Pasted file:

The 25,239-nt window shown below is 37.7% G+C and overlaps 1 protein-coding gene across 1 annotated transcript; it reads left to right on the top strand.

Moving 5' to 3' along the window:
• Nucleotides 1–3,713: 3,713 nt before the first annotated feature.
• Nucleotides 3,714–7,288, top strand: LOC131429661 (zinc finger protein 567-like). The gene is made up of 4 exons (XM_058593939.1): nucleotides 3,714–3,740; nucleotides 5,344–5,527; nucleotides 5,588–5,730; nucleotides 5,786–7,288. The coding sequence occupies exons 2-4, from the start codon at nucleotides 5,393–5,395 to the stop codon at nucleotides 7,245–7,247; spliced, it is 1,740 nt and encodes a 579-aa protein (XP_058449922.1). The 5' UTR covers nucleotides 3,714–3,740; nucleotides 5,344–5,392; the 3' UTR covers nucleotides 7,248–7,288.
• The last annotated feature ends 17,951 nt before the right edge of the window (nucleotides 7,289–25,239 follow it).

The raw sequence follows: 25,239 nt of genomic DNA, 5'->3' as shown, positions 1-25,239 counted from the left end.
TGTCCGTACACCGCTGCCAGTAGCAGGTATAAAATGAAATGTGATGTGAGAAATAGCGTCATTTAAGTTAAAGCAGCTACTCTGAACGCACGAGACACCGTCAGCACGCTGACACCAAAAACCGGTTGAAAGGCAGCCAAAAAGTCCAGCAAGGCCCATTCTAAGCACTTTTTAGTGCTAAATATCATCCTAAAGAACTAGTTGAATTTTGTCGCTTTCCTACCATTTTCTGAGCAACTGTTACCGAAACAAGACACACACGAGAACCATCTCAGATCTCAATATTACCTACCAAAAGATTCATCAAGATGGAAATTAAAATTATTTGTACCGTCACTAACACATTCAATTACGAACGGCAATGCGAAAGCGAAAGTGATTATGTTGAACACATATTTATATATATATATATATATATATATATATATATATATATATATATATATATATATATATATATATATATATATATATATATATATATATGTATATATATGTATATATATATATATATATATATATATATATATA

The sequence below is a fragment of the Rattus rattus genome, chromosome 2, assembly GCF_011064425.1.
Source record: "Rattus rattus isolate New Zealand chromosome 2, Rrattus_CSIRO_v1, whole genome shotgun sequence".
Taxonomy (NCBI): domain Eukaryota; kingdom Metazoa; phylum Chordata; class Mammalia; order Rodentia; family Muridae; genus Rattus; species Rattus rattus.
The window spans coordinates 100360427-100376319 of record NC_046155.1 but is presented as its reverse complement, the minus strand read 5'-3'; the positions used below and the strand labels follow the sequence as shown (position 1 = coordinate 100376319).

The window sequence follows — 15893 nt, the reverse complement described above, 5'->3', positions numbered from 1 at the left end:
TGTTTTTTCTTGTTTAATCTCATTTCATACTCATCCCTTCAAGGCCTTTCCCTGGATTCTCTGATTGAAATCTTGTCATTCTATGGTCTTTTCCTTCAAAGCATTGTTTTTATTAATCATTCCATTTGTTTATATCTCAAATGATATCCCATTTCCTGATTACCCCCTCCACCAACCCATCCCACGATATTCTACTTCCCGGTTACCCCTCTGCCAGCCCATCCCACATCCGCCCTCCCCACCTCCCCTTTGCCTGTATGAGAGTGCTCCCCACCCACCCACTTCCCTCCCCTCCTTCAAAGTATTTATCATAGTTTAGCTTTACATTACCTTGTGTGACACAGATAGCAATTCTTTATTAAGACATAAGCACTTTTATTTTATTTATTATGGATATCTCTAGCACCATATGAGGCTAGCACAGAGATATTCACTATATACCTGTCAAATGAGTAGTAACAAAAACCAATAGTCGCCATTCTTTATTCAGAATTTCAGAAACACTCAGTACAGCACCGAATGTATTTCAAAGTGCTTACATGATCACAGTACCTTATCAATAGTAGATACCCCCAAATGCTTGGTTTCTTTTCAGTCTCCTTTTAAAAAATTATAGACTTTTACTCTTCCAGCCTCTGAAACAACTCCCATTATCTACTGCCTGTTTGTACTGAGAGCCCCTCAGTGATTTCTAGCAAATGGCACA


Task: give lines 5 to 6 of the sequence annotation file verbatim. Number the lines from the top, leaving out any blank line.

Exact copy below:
• The last annotated feature ends 17,951 nt before the right edge of the window (nucleotides 7,289–25,239 follow it).

The raw sequence follows: 25,239 nt of genomic DNA, 5'->3' as shown, positions 1-25,239 counted from the left end.